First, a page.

Leaders of the 27 nations of the European Union meeting in Brussels last Thursday failed to arrive at a joint position for the G20 conference due to take place in Toronto next week.
Thursday’s meeting in Brussels took place in the shadow of the continent’s biggest financial crisis since the 1930s and under mounting pressure from the US administration. European leaders proved completely incapable of developing a common economic strategy.
A recent report by the European Central Bank confirmed that European financial system stood at the brink of complete collapse at the beginning of May. The ECB report declares that the situation for European banks was more serious than in the immediate aftermath of the collapse of Lehman Brothers in the autumn of 2008, with a number of major European banks facing bankruptcy due to their investments in heavily-indebted Greece.
A collapse of the European banking system was averted only at the last moment, when European leaders took emergency action at a hastily-called meeting on the weekend of May 8-9 to agree a massive rescue package of €750 billion for possible bankruptcies in the Eurozone. Since then, the ECB admits that it has bought up huge amounts of state bonds from ailing European economies to stabilise the situation. Nevertheless, financial markets remain panicky, with the euro dropping to a four-year low against the dollar last week.
Nervousness on European stock markets has been compounded by new figures, relaying the extent of foreign bank involvement in four of Europe’s most exposed economies. According to the latest quarterly report of the Bank of International Settlements, total foreign bank exposures in the economies of Spain, Ireland, Portugal and Greece amount to more than $2 trillion, with half of this sum resting with German and French banks.
Leading European finance experts are now warning that further massive government bail outs will be needed to defend exposed banks. On the eve of the EU conference in Brussels, the Spanish prime minister and a number of EU politicians sought to deny that Spain was on the verge of applying for IMF emergency credits to forestall state bankruptcy. On his website, financial analyst Wolfgang Münchau warned: “[G]lobal investors have realized a deep underlying truth about our European sovereign debt crisis—that at its core, it is not a sovereign debt crisis at all—but a highly interconnected banking crisis about to blow up”.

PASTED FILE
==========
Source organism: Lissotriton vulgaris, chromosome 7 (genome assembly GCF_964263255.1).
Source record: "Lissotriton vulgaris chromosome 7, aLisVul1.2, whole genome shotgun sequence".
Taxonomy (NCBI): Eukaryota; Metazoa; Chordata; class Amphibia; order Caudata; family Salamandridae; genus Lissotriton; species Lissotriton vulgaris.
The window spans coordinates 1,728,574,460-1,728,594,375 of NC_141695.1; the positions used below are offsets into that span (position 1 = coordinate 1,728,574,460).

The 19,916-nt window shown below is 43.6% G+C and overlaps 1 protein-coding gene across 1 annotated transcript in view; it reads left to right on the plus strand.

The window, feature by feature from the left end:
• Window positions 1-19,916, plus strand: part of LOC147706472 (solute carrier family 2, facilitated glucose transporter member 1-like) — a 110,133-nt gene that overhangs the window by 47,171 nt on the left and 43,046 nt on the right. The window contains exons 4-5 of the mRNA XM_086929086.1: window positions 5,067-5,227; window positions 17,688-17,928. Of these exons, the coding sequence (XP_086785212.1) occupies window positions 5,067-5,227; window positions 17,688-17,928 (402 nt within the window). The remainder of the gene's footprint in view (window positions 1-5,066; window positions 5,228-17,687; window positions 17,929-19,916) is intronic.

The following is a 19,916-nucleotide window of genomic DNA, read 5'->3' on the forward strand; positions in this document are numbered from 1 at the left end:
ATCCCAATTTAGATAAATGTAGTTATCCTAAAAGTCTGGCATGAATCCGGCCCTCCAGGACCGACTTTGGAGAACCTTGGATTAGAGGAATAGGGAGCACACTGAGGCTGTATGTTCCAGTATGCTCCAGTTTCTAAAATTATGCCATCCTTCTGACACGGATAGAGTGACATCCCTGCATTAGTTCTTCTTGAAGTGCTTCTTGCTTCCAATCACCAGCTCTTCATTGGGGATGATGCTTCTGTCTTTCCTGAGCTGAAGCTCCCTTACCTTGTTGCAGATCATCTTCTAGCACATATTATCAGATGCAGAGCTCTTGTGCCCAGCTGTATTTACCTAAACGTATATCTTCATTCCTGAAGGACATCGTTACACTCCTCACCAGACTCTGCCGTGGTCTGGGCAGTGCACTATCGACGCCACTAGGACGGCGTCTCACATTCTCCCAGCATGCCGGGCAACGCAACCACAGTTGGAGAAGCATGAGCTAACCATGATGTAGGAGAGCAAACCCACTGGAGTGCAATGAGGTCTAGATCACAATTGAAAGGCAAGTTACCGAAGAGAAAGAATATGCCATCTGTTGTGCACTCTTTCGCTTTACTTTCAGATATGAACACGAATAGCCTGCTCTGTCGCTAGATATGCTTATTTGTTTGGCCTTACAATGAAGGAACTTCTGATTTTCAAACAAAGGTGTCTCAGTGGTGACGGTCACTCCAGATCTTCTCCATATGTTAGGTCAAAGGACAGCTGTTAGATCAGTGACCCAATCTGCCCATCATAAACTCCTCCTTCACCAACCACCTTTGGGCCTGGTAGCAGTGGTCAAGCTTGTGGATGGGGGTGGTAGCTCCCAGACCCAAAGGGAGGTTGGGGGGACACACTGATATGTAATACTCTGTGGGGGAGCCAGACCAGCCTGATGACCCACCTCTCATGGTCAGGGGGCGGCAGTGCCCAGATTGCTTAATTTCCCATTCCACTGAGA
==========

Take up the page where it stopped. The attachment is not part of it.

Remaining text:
In addition to the growing dangers of a second bank crash, economists are also warning that the huge austerity packages recently agreed by one European economy after the other threaten to strangle economic growth and plunge the economies of Europe and the world into a new recession. In a June 17 piece for the New York Times titled “That ’30s Feeling”, columnist Paul Krugman writes from Germany that “a few scholars see parallels to the policies of Heinrich Brüning, the chancellor from 1930 to 1932, whose devotion to financial orthodoxy ended up sealing the doom of the Weimar Republic”.
The fears of a second, precipitate economic recession due to huge austerity programs are certainly very real, but the arguments raised by Krugman have been taken up by no less than the US administration in an attempt to resolve its own economic crisis at the expense of its main rivals, Europe and China.
The conflict between the US and Europe emerged earlier this month, when US Treasury Secretary Timothy Geithner clashed with ECB president Jean-Claude Trichet over economic policy for Europe. Trichet argued in favour of tight fiscal restraint and austerity measures, while Geithner pleaded for increased investment in European economies to stimulate demand.
For some time the US has been using the weakness of the dollar compared to other international currencies as a means of trade war against its main rivals. Now the US administration is concerned that a slump in the value of the euro, combined with shrinking consumption resulting from austerity measures imposed across the continent, will hurt American trade and business interests.